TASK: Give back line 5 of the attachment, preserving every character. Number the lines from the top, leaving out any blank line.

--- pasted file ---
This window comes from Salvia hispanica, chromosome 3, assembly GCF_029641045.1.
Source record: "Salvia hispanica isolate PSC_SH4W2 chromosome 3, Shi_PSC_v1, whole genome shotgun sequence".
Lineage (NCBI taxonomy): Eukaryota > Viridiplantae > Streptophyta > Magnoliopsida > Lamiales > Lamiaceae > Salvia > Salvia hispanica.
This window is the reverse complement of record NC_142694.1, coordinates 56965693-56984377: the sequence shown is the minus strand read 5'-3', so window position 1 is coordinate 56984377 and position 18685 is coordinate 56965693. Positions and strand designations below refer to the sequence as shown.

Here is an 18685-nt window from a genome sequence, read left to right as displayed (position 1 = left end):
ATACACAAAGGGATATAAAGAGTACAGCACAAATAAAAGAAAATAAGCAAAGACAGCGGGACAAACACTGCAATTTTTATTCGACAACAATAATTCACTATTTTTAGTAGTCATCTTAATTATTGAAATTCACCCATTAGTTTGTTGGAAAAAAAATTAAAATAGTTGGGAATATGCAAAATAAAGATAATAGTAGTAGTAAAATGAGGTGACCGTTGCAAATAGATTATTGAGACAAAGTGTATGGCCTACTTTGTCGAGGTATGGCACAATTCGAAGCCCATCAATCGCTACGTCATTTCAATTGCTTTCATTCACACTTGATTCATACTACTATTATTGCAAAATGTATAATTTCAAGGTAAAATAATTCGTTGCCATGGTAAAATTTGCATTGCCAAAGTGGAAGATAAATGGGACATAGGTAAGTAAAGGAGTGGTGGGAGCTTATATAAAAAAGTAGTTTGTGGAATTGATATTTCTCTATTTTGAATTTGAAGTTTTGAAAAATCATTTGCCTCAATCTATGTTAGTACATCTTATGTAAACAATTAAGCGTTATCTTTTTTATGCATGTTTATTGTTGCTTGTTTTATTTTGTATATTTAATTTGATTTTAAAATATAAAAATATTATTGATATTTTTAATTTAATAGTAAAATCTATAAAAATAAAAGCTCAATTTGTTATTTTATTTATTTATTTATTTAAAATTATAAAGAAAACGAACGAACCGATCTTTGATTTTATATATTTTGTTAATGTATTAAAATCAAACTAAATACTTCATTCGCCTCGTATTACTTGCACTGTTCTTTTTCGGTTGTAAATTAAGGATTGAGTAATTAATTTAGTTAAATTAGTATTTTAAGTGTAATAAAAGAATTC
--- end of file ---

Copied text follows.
Here is an 18685-nt window from a genome sequence, read left to right as displayed (position 1 = left end):